Can Stuntfest – World Tour Revive A Genre On Life Support?

Variety Might Just Be What This Genre Needs


I’ve always had a soft spot for destruction derby-style games, but they’ve had a rough go of things in recent years. Maybe even recent decades. Taking a car and smashing it into other cars is generally a good start when it comes to having fun, but players expect more than that, and for a long time now, developers have struggled to figure out what that more should be. The last game to really give it a go was last year’s Destruction All-Stars, which Sony pushed hard in the early marketing for the PS5. Its reception was so mediocre, though, that they eventually shifted it from a full-price release to a budget title which was given away on day one to PlayStation Plus subscribers. Even that didn’t manage to create a real community around it, with the developers forced to add bots within months so that players could consistently find games.

Despite the recent struggles with the genre, I came away from my first playtest with Stuntfest – World Tour thinking it might be the rare game to ditch this trend and get players back to enjoying the pure joy of cars smashing each other, largely because it’s so much more than that. While slamming into your opponents is definitely a major aspect, in some modes more than others, it manages to provide a lot of variety which is just what this genre needs.


The big twist in Stuntfest is that you can launch your driver from your vehicle at any time. You’ll fly out through the windshield, eventually crashing into the ground. If you don’t summon your car back to you first. While certainly a maneuver that you can’t try at home, it provides a lot of freedom in level design and allows for some very cool new modes.

My time with Stuntfest, outside of a brief tutorial explaining the mechanics, was spent playing with others in a series of multiplayer modes, which did a great job of showing off all the different ways you can play it. First up was a mode where you have to get the most speed you can before launching your driver onto a sort of obstacle course. There are platforms that work as trampolines all over the place, and you can find power-ups which let you basically float around on a drone. The point is to get your driver as far down the course as you can, without the ability to summon your vehicle back to you. The level offered a lot of different twists and turns and while there was a slight learning curve, allowing as many attempts as possible within the time limit gave me time to really dig into it. If you aren’t quite going to make the next platform, you also have a handful of extra mid-air jumps to move you along. Realism certainly isn’t the goal here, but it was fun and not what I expected.


Some of the modes are a tad basic. There was one that was just a race, though the course certainly had a few obstacles to overcome, while a later race was more of an obstacle course which was more about surviving the arena for longer than your opponents than just going fast. There was also a pretty basic destruction derby mode. While these aren’t exactly mind-blowing, the vehicles already control well, and I had fun managing to jump between them in the same gaming session. The developers have packed a lot in. The actual gameplay already feels great, except for when you find yourself on foot. Controls for those sections could use some tweaking still, but there’s certainly time since we don’t even have a release date yet.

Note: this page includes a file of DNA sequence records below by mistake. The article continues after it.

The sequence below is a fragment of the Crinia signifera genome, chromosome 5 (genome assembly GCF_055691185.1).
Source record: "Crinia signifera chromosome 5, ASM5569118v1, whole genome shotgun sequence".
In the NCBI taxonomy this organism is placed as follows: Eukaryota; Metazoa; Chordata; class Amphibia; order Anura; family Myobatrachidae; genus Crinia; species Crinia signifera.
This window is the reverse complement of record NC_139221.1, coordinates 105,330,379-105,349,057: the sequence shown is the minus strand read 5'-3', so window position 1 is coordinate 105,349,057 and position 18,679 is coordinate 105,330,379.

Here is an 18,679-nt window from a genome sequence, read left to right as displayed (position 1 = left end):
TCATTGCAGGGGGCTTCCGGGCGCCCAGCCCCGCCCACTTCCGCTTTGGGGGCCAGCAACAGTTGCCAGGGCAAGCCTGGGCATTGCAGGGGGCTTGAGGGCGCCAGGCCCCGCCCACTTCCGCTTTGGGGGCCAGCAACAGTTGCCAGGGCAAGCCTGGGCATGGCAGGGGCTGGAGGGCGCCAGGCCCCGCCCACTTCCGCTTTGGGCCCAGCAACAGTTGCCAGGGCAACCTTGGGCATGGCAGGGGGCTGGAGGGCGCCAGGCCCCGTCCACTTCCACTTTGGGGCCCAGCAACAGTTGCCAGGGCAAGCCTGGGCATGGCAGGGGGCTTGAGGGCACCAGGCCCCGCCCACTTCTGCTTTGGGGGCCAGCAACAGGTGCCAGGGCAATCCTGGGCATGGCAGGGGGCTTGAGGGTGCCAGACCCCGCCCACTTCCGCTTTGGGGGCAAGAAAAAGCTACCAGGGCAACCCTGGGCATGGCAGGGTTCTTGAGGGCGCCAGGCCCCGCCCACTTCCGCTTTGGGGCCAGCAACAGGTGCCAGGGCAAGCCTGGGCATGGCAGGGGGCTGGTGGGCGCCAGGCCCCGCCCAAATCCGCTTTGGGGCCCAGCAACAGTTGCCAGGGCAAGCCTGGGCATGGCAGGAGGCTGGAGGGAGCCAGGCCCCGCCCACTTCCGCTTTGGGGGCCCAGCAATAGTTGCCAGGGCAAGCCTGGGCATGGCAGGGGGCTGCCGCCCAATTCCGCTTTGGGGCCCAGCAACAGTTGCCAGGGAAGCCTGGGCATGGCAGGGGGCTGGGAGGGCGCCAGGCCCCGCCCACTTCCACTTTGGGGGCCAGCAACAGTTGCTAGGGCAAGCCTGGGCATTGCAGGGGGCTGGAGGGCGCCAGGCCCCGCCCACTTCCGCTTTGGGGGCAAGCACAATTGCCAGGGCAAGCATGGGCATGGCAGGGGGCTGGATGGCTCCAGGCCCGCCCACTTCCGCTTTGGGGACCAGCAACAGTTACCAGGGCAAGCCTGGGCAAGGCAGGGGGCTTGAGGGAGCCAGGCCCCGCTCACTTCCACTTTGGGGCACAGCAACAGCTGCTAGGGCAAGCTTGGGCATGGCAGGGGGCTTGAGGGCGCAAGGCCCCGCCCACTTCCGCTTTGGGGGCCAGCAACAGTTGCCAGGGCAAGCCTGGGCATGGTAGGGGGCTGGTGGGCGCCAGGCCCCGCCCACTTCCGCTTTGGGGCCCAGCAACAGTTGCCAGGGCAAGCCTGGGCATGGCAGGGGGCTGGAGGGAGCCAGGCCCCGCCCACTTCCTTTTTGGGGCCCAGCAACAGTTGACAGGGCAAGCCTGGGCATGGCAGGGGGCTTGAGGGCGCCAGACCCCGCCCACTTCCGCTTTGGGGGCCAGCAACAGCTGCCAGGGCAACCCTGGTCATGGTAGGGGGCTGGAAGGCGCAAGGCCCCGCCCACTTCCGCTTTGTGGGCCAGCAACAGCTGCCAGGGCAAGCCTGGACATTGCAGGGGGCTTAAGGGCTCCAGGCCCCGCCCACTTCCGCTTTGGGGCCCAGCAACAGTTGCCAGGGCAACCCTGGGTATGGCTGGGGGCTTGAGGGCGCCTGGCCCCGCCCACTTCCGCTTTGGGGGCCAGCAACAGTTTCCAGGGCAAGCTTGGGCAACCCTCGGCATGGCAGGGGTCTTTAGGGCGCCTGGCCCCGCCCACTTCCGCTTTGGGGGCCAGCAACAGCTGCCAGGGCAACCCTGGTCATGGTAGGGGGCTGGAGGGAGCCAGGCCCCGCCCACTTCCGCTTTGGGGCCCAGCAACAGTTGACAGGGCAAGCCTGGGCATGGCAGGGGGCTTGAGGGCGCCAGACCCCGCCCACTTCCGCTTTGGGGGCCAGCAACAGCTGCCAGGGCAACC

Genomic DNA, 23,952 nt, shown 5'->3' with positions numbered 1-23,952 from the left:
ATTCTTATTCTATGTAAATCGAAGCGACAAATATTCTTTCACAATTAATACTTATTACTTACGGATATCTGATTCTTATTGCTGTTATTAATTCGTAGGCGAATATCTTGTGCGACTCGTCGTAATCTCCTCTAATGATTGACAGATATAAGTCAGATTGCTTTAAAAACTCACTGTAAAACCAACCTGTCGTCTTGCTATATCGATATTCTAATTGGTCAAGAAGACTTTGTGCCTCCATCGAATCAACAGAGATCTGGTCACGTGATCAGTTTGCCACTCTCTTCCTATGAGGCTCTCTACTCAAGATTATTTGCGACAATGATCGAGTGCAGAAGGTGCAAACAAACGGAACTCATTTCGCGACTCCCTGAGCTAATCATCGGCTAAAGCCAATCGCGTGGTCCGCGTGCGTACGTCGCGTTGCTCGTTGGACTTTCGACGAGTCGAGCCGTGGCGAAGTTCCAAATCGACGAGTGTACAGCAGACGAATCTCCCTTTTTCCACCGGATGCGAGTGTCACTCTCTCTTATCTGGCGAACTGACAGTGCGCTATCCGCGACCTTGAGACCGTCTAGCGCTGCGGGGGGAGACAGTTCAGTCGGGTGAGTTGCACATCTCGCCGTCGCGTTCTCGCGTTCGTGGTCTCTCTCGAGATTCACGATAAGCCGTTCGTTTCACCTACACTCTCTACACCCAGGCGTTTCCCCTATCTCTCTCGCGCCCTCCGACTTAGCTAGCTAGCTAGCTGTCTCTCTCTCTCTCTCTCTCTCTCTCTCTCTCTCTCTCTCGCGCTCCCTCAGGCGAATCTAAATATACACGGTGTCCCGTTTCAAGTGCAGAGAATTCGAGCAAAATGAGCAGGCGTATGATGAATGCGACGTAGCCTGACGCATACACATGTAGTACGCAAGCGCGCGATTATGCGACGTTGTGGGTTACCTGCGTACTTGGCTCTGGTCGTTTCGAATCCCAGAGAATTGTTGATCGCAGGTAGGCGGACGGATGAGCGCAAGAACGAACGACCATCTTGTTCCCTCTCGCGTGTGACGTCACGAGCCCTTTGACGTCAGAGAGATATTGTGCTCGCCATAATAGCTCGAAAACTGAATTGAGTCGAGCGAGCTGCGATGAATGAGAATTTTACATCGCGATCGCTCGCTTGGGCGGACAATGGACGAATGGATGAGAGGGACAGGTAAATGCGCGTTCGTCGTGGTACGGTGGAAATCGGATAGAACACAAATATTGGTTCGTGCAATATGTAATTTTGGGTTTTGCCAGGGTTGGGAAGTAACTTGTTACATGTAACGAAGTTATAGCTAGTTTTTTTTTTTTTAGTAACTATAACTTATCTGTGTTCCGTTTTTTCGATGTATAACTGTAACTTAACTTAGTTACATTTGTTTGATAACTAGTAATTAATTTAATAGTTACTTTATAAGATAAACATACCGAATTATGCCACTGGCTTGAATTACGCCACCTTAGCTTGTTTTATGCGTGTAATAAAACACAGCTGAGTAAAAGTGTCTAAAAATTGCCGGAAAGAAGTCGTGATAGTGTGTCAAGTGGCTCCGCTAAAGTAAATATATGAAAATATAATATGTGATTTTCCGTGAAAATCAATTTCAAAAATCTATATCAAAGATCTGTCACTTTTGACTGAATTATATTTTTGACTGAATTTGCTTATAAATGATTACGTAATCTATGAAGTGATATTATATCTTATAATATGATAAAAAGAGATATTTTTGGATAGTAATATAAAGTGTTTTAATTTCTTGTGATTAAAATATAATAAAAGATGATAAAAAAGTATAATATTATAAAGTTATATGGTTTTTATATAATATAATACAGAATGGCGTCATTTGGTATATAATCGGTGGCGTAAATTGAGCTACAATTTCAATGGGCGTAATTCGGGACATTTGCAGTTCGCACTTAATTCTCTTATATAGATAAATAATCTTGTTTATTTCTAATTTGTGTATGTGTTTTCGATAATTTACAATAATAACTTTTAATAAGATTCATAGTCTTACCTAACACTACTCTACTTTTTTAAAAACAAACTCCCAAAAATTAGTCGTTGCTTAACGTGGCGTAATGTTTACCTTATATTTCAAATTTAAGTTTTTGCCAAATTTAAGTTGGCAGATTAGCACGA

That’s true for a series of glitches which I certainly hope will be figured out before release. There were consistent problems with things just not working, with core game functions stopping and not working again until the next event. A target mode where you drive your car to a ledge and then launch your driver as a sort of dart at a giant board seemed super creative, but I can’t say how fun it is because after the practice time ended and the event began, my driver would no longer launch for some reason. It worked again in the next event, though, and these are the sort of issues you often find in prerelease games, so I’m not worried about it, unless the game is a lot closer to release than we know.


Maybe my most unexpected positive came from the game’s glider race. It reminded me a lot of a similar mode in last year’s Riders Republic, my least favorite part of what was otherwise a fun extreme sports title. While the comparison made me nervous going into this event, those worries were quickly put to rest. Already the gliders here control far better, allowing for tight maneuvers and some very cool stunts. I had a blast zipping around the sky and wish I could have spent more time with this mode.

While a few issues are normal at this stage of development, I came away from my time with Stuntfest – World Tour, largely feeling excited to see more of it. The team at Pow Wow Entertainment have something here, with strong controls and a ton of variety, that I think players are going to like whenever it’s ready to release. Hopefully, they’ll take the time they need to make sure everything is in top shape when it releases so Stuntfest can buck recent trends and prove this old genre still has life in it.

Andrew Thornton
Andrew has been writing about video games for nearly twenty years, contributing to publications such as DarkStation, Games Are Fun, and the E-mpire Ltd. network. He enjoys most genres but is always pulled back to classic RPG's, with his favorite games ever including Suikoden II, Panzer Dragoon Saga, and Phantasy Star IV. Don't worry though, he thinks new games are cool too, with more recent favorites like Hades, Rocket League, and Splatoon 2 stealing hundreds of hours of his life. When he isn't playing games he's often watching classic movies, catching a basketball game, or reading the first twenty pages of a book before getting busy and forgetting about it.

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